Catherine Walworth Cleveland Fellow, Decorative Art and Design
During the Gilded Age, many of Cleveland’s inventors and captains of industry lived on Euclid Avenue. Known as “Millionaires’ Row,” Euclid was one of the most beautiful streets in America. Parisian actress Sarah Bernhardt performed in Cleveland’s theaters, and local jewelry firms outfitted the affluent with bejeweled parasol handles, snuff boxes, lorgnettes, and silver serving pieces, everyday accessories that recall an era of elegance. On the corner of Euclid and Case Avenues, not far from Standard Oil magnate John D. Rockefeller’s grand home, lived Jeptha Homer Wade (1811–1890).
Jeptha Wade had risen from poverty to found the Western Union Telegraph Co., a story he narrated in a handwritten account for his grandson. Jeptha began working at age 12 and over the years became, in turn, a shoemaker, brickmaker, carpenter, and portrait painter. In the 1850s he found work as a subcontractor installing telegraph lines across the Midwest. Recognizing the benefits of telegraphy—a forerunner to today’s fax and e-mail technologies—he wisely consolidated his own lines with those of 13 other companies to create Western Union.
Perhaps the proven science of telegraphy also made mental telepathy’s bodiless communication seem feasible, because Jeptha was a devoted participant at local séances. His personal belief in the spirit world may have inspired one of the family’s most important art commissions later on. The Wade Family papers at the Western Reserve Historical Society contain a lively correspondence between Jeptha and his first wife and son Randall, both before and after their untimely deaths, as illustrated by this short note to his deceased son from February 11, 1882:
My Dear Randall
Is Mrs. Cristie on the Crawford Road an honest Medium? Write me fully about that and anything else you wish. Give my love, thanks and a kiss to your Angel Mother for her last letter and ask her to write me again.
J. H. Wade
Randall’s son, Jeptha II, carried on the family legacy and was very close to his philanthropic grandfather, who had donated to the city the large tract of green space known as Wade Park. When not in Cleveland, the younger Wade and his wife, Ellen Garretson, traveled the world as art and gem collectors. In 1896 they visited Russia on the heels of historic and ominous events that surrounded the May 26 coronation of the last tsar and tsarina, Nicholas II and Alexandra. At a celebratory banquet thrown for Moscow’s citizens, rumors that free beer and souvenir cups were in short supply caused the crowd to surge forward, crushing thousands of people to death. Despite his own better instincts, the new tsar was persuaded to attend a coronation ball the following evening. This decision, and the apparent lack of mourning for his people, haunted Nicholas’s troubled reign until he was eventually forced to abdicate in 1917. Wade’s journal entry from July 2, 1896, reveals the tension just weeks after these events: “The emperor is now living a few miles out of the City. The line to St. Petersburg we found patrolled the entire distance by soldiers as the Emperor leaves for that city in a few days. . . . Drove out to the plain near Petrovsky palace where recently 4,000 were killed & 4,000 wounded in the stampede. The chief cause of the disaster was a trench, 1,000 feet long & 5 feet deep into which they fell & were trampled to death.”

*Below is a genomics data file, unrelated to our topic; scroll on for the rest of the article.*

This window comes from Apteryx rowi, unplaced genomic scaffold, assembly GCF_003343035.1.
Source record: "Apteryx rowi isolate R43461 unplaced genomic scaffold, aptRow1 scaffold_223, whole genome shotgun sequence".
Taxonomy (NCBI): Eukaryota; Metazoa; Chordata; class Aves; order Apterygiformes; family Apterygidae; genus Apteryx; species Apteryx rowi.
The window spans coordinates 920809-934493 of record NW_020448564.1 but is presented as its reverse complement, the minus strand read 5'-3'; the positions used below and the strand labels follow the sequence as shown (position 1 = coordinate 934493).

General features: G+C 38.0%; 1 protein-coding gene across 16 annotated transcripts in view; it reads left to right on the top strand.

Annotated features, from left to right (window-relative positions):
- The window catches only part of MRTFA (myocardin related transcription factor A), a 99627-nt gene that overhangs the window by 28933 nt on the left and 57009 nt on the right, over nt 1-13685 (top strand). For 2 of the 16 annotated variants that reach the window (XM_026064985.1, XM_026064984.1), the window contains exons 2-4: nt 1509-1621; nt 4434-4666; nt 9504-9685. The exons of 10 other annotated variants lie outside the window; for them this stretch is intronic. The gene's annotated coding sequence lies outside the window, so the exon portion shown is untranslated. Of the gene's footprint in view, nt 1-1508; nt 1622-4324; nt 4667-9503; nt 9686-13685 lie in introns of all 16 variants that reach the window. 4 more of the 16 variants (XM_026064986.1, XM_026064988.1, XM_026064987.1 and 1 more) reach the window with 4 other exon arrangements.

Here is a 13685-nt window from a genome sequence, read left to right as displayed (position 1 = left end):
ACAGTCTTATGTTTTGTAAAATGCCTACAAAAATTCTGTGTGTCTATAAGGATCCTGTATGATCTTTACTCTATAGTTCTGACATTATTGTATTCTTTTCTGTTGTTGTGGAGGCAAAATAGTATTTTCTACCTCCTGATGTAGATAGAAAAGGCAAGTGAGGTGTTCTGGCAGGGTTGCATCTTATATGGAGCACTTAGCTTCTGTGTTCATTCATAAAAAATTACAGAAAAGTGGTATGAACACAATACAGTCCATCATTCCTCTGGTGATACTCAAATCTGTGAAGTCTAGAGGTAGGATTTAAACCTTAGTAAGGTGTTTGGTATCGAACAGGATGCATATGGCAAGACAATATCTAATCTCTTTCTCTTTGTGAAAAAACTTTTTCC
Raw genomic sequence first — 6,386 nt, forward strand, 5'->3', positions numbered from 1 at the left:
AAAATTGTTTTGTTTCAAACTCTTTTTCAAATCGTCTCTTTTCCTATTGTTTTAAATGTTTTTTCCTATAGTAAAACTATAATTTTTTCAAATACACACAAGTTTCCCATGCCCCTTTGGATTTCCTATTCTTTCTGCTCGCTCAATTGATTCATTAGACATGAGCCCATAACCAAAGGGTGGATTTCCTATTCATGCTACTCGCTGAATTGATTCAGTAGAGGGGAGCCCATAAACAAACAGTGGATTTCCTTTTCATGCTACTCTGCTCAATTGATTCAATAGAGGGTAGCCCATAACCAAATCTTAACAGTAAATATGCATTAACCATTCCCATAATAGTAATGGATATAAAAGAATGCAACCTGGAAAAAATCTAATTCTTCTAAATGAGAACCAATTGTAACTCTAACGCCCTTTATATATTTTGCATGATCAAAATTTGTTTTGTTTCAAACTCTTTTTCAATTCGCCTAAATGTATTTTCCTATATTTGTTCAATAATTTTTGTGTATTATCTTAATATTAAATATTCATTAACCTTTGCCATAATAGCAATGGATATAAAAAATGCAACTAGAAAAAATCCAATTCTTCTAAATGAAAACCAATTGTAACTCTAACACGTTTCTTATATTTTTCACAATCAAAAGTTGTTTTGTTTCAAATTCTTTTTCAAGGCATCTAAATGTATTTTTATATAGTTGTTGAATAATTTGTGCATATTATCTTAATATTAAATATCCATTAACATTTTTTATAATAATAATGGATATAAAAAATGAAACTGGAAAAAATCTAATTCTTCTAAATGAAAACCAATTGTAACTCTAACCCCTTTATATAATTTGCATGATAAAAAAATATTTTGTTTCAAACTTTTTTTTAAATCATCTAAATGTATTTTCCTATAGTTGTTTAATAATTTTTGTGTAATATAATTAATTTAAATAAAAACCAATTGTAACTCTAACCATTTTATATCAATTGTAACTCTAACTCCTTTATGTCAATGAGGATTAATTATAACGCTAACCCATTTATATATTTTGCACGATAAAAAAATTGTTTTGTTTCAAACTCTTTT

Despite the tense air in Russia, the Wades marveled at the country’s grandeur, including the Hermitage Museum. They arrived to find it closed, but were granted half an hour to explore its collections on their own. Jeptha II and Ellen purchased art and luxury goods along their way, many of which they later gave to the Cleveland Museum of Art.
Not content only to read about the 1900 Exposition Universelle, the couple traveled to Paris to see it firsthand and, while there, visited René Lalique’s studio in the rue Thérèse. There they likely purchased the elegant hair comb of carved horn decorated with enameled lilies-of-the-valley now in the CMA collection. Such a lyrical expression of the Art Nouveau aesthetic was wearable for a lady of society, unlike the massive sculptural ornaments Lalique designed for leading stage actresses. Wade remarked in his journal on the prevalence of American stones in Tiffany & Co.’s exposition display and visited their Paris store to shop for gems and pearls to add to his collection, probably built with the help of George F. Kunz, Tiffany’s celebrity gemologist. Ultimately gifted by Wade to the Cleveland Museum of Natural History, the collection includes rough stones and polished gems procured from around the world, as well as several lavish gems in settings by Tiffany & Co. and their rivals in New York, Marcus & Co. There is even a tiny case of rare pearls, which Wade reputedly liked so much that he often carried it in his pocket.